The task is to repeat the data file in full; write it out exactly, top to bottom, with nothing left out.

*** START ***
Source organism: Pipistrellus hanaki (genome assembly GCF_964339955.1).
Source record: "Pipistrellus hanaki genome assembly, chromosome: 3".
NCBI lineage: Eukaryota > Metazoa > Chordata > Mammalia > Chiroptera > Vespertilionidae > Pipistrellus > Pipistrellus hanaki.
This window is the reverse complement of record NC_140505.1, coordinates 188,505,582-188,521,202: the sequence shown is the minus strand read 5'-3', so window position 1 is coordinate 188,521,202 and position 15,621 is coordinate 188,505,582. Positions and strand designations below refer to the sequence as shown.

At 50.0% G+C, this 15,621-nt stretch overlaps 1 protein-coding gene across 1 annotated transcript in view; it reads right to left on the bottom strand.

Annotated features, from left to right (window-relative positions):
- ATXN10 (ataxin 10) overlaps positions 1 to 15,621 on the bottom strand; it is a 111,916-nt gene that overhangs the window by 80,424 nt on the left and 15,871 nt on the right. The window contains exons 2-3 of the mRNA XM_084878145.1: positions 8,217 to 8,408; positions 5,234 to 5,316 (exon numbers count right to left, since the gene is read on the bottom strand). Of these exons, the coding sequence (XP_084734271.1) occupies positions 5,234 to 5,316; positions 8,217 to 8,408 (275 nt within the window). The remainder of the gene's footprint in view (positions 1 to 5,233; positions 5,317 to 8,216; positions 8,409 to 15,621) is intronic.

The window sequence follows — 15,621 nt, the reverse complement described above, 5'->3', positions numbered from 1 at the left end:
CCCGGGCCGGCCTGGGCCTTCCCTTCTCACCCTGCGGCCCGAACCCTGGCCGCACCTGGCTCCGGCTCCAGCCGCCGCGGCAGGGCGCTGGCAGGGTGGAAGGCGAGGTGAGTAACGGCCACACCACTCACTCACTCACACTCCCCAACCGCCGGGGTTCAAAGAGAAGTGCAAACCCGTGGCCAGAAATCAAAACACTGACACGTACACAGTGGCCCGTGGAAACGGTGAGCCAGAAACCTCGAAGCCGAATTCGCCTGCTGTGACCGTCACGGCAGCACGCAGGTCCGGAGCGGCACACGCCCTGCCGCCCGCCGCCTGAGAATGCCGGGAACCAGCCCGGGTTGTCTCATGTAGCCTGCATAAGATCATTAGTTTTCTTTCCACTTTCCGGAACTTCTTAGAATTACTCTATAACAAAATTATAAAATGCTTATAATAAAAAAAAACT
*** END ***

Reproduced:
Source organism: Pipistrellus hanaki (genome assembly GCF_964339955.1).
Source record: "Pipistrellus hanaki genome assembly, chromosome: 3".
NCBI lineage: Eukaryota > Metazoa > Chordata > Mammalia > Chiroptera > Vespertilionidae > Pipistrellus > Pipistrellus hanaki.
This window is the reverse complement of record NC_140505.1, coordinates 188,505,582-188,521,202: the sequence shown is the minus strand read 5'-3', so window position 1 is coordinate 188,521,202 and position 15,621 is coordinate 188,505,582. Positions and strand designations below refer to the sequence as shown.

At 50.0% G+C, this 15,621-nt stretch overlaps 1 protein-coding gene across 1 annotated transcript in view; it reads right to left on the bottom strand.

Annotated features, from left to right (window-relative positions):
- ATXN10 (ataxin 10) overlaps positions 1 to 15,621 on the bottom strand; it is a 111,916-nt gene that overhangs the window by 80,424 nt on the left and 15,871 nt on the right. The window contains exons 2-3 of the mRNA XM_084878145.1: positions 8,217 to 8,408; positions 5,234 to 5,316 (exon numbers count right to left, since the gene is read on the bottom strand). Of these exons, the coding sequence (XP_084734271.1) occupies positions 5,234 to 5,316; positions 8,217 to 8,408 (275 nt within the window). The remainder of the gene's footprint in view (positions 1 to 5,233; positions 5,317 to 8,216; positions 8,409 to 15,621) is intronic.

The window sequence follows — 15,621 nt, the reverse complement described above, 5'->3', positions numbered from 1 at the left end:
CCCGGGCCGGCCTGGGCCTTCCCTTCTCACCCTGCGGCCCGAACCCTGGCCGCACCTGGCTCCGGCTCCAGCCGCCGCGGCAGGGCGCTGGCAGGGTGGAAGGCGAGGTGAGTAACGGCCACACCACTCACTCACTCACACTCCCCAACCGCCGGGGTTCAAAGAGAAGTGCAAACCCGTGGCCAGAAATCAAAACACTGACACGTACACAGTGGCCCGTGGAAACGGTGAGCCAGAAACCTCGAAGCCGAATTCGCCTGCTGTGACCGTCACGGCAGCACGCAGGTCCGGAGCGGCACACGCCCTGCCGCCCGCCGCCTGAGAATGCCGGGAACCAGCCCGGGTTGTCTCATGTAGCCTGCATAAGATCATTAGTTTTCTTTCCACTTTCCGGAACTTCTTAGAATTACTCTATAACAAAATTATAAAATGCTTATAATAAAAAAAAACT